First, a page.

Photo/IllutrationThis section of a drugstore, seen here Feb. 23 at Keio Department Store in Tokyo's Shinjuku Ward, is dedicated to powdered milk for adults. (Mikiharu Sugiura)

  • Photo/Illustraion
  • Photo/Illustraion
  • Photo/Illustraion

Powdered milk, which was long considered a synonym for baby formula, is now available in a number of varieties intended for adult consumption.

Industry insiders said it is catching on mostly with middle-aged and elderly customers who were seeking handy ways to ingest deficient nutrients to maintain their health.

The move was pioneered by Kyushin Pharmaceutical Co., which released Powder Milk for Adults in April 2014. A box of seven bags of the yogurt-flavored product is available for 1,600 yen ($15), excluding tax.

Each bag contains 9.5 grams of the powder, which is dissolved in 100 milliliters of water. That allows an intake, among others, of about twice the amount of protein and calcium contained in the same volume of milk, as well as folic acid equal to four heads of spinach.

Kyushin began developing the product sometime around 2010, prompted by the opinions of customers who said they wanted to drink milk to prevent osteoporosis, but they didn’t like the way the stomach growls after consuming milk.

Kyushin officials said purchasers have provided positive feedback, with one saying that Powder Milk for Adults is useful in "nourishing grandma, who is a light eater." Kyushin is expecting an annual shipment volume of 600,000 bags in fiscal 2017, nearly quadruple the figure for fiscal 2014.

“Production can hardly keep up with demand,” one company official said, looking astonished. “In fact, we never particularly advertised the product.”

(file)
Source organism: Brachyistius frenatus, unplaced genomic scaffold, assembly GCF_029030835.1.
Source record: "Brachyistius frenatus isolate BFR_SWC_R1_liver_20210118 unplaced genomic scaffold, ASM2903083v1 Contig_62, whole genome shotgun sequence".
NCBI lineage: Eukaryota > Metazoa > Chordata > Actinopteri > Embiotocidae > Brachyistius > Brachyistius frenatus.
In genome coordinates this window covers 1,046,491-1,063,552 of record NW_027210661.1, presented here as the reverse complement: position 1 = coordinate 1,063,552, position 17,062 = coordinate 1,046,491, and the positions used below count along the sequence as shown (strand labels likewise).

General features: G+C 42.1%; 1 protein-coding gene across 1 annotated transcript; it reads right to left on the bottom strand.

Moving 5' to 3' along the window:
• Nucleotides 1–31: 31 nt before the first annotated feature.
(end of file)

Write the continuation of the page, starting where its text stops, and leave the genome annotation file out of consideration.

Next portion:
Morinaga Milk Industry Co. followed suit when it released Milk Life in October 2016. A can containing 360 grams of the product is available for 3,670 yen, including tax.

The company developed Milk Life to enable a balanced intake of essential nutrients for adults, inspired by feedback from customers who said they were drinking baby formula every day because they believe it is good for their health, Morinaga officials said.

Sales of the product, which comes with a "light milk" flavor, have grown more than fivefold since it first went on the market. The sales for the current term are 30 percent above the initial forecast, company officials added.

While Milk Life has only been available through mail order, the product will also be marketed at stores from April. Women in their 50s through their 70s account for 80 percent of its purchasers.

“The product is being consumed by those who used to feed babies with powdered milk,” one Morinaga official said. “That is presumably because it is broadly recognized that milk is something safe and healthful.”

Bean Stalk Snow Co. in September 2017 also released Platinum Milk. A can containing 300 grams of the milk-flavored product is available for 2,400 yen, excluding tax.

Platinum Milk allows a balanced intake of 1.5 times the amount of protein contained in regular milk, 11 types of vitamins, eight types of minerals and other nutrients, company officials said.